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|It’s Complicated: El Ten Eleven, September 27 at RIBCO|
|Music - Feature Stories|
|Written by Jeff Ignatius|
|Wednesday, 15 September 2010 07:56|
It’s a sentiment that should come standard-issue with any virtuosity.
“I do have to check myself, because sometimes I can find myself doing overly complicated things, and I think, ‘Wait, am I doing this because it makes the song good or because I’m trying to show off?’” said Kristian Dunn in a recent phone interview. “It usually ends up being the latter, and it gets cut. You’ve got to be tough with yourself in this kind of situation.”
“This kind of situation” is pretty funny, because it’s unlikely that El Ten Eleven has much company in what it does. An instrumental duo featuring Dunn on guitars (often a double-neck) and drummer Tim Fogarty, the band makes extensive use of looping and effects pedals to build tunes that would seem to need three or more players. “Fat Gym Riot,” from 2008’s These Promises Are Being Videotaped, climaxes with thick bass and twin (or perhaps triplet) lead guitars.
But when El Ten Eleven returns to RIBCO on September 27, there will be just Fogarty and Dunn and the latter’s 13 pedals, trying to make the extraordinarily complicated seem like merely good music.
“I want people to just like the music because of the music, not because they know it’s just two dudes doing it with looping pedals and all that challenging stuff,” Dunn said. “The music should just stand on its own. It should just be good on its own.”
Despite their combined technical wizardry, Dunn doesn’t think the duo has quite met that standard. (He’s being too hard on himself. While knowing the technical requirements of the music enhances appreciation of it, These Promises has consistently strong, dynamic compositions, which are all the more impressive for being vocal-less.)
Dunn said he thinks the duo’s fourth full-length, It’s Still Like a Secret (due November 9), addresses that self-perceived shortcoming. “We’ve learned some lessons from each one, mostly about what worked and what didn’t work,” he said of their albums. “A lot about what we don’t like and don’t want to do again. This fourth one is sort of a summary of ... the best parts of the first three records – at least to us.” Gone are the post-rock elements of the first album, he said, and the electro fixation of These Promises.
El Ten Eleven partly financed It’s Still Like a Secret through fans, who were offered incentive packages at certain contribution levels. A hundred bucks: “You get a signed copy of It’s Still Like a Secret and you get to punch Tim in the face (but you have to wear a boxing glove). To be filmed and put on YouTube, of course!” At $750, investors were offered a package that included “an hour-long helicopter flight with Kristian in Los Angeles (includes lunch).”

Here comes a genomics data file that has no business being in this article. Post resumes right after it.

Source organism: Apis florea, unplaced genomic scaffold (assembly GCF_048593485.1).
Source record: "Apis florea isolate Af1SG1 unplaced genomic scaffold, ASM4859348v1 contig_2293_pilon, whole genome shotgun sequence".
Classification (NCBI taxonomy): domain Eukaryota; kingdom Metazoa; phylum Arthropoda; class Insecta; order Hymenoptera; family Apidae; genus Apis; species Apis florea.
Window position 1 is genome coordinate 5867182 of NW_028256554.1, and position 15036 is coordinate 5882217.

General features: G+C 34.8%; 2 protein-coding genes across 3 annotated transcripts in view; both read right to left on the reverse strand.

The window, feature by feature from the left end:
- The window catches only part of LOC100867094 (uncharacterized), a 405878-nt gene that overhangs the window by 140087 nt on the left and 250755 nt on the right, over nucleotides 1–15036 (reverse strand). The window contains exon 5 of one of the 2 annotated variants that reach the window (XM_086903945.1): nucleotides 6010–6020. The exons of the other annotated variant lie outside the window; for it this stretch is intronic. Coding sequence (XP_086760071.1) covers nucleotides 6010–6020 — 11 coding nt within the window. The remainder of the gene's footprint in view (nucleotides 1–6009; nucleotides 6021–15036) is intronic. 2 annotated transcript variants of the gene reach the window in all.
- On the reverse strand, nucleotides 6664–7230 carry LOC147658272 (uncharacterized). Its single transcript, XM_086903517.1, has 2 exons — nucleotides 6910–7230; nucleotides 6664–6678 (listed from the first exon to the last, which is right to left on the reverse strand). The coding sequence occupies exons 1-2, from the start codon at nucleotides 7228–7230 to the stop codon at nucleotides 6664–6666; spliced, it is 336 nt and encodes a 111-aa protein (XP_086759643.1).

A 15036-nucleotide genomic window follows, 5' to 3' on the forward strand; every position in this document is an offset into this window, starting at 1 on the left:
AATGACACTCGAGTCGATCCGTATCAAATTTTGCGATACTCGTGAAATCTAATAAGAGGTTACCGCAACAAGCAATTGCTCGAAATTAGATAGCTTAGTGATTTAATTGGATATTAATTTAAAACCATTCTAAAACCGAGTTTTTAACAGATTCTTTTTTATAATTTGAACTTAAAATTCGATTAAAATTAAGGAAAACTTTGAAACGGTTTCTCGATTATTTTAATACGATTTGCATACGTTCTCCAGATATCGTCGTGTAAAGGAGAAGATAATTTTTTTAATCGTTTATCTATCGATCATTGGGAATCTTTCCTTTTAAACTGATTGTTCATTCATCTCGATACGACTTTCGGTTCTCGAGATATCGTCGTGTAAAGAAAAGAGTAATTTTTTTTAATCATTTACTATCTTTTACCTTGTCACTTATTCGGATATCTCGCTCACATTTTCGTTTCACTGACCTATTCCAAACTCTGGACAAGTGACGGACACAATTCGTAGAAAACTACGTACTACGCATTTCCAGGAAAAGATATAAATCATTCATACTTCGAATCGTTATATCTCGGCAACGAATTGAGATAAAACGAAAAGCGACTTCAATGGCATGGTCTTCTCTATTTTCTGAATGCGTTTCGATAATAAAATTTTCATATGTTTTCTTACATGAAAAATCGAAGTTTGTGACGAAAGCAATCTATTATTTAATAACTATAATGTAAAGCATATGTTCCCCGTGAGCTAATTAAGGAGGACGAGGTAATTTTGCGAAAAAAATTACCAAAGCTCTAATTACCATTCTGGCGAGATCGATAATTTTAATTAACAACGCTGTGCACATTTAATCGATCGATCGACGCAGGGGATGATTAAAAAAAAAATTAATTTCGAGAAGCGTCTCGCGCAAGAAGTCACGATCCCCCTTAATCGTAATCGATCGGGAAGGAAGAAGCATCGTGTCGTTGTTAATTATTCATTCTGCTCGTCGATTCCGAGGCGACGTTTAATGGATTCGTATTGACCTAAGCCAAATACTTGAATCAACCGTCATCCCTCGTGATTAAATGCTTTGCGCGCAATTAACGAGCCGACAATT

Dunn said the band raised “in the low thousands” – including one contribution of $750 and a few of $100.
“A couple of them said, ‘Don’t worry about it. I don’t need to punch him.’” Dunn said. “But one guy when we get back to L.A. is going to punch him.”
Dunn insists that Fogarty didn’t draw the short straw: “He loves that shit. ... He’s a weird dude. You’ve got to question someone who beats things with sticks for his instrument.”
El Ten Eleven formed in 2002, and it found its format quickly. “I had all these ideas and I couldn’t quite put them together,” Dunn said. Fogarty told him about a looping pedal, and when Dunn tried one, “our eyes kind of popped open,” he said. “This could work. We could do this just the two of us.”
Dunn then got the idea of using a double-neck watching Mike Rutherford in an old Genesis video. “I started developing ways of playing both necks at the same time,” he said.
Because Dunn’s setup has only one output, in the studio he records his parts separately so that the band can apply standard effects such as panning. He admitted it’s cheating, “but the fact that we can pull it off live makes it okay, I think.”
And that double-neck and all those pedals aren’t gimmicks, Dunn stressed. “It would be silly if I didn’t use them. ... I think of them as an instrument, really. It’s what creates my voice.”
El Ten Eleven will perform on Monday, September 27, at RIBCO (1815 Second Avenue in Rock Island). The show starts at 7 p.m., and the bill also includes the bands Dosh and Baths. Tickets are $10 and available from RIBCO.com.
For more information on El Ten Eleven, visit ElTenEleven.com.
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